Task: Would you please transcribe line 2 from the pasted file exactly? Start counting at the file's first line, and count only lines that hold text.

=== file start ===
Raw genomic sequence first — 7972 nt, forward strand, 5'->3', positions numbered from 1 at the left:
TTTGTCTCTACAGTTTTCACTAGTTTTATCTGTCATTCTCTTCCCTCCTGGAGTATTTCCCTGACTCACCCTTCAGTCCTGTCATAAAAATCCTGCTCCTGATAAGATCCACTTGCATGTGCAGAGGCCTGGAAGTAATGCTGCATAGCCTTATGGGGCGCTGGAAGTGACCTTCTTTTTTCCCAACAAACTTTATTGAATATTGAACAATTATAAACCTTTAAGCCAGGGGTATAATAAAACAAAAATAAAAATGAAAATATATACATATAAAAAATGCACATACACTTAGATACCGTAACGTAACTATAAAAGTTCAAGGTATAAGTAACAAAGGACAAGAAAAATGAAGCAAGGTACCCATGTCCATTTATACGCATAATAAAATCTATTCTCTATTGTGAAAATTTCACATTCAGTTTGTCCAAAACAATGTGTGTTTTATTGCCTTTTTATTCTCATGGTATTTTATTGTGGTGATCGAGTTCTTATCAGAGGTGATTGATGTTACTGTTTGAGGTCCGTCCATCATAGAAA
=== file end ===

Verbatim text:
TTTGTCTCTACAGTTTTCACTAGTTTTATCTGTCATTCTCTTCCCTCCTGGAGTATTTCCCTGACTCACCCTTCAGTCCTGTCATAAAAATCCTGCTCCTGATAAGATCCACTTGCATGTGCAGAGGCCTGGAAGTAATGCTGCATAGCCTTATGGGGCGCTGGAAGTGACCTTCTTTTTTCCCAACAAACTTTATTGAATATTGAACAATTATAAACCTTTAAGCCAGGGGTATAATAAAACAAAAATAAAAATGAAAATATATACATATAAAAAATGCACATACACTTAGATACCGTAACGTAACTATAAAAGTTCAAGGTATAAGTAACAAAGGACAAGAAAAATGAAGCAAGGTACCCATGTCCATTTATACGCATAATAAAATCTATTCTCTATTGTGAAAATTTCACATTCAGTTTGTCCAAAACAATGTGTGTTTTATTGCCTTTTTATTCTCATGGTATTTTATTGTGGTGATCGAGTTCTTATCAGAGGTGATTGATGTTACTGTTTGAGGTCCGTCCATCATAGAAA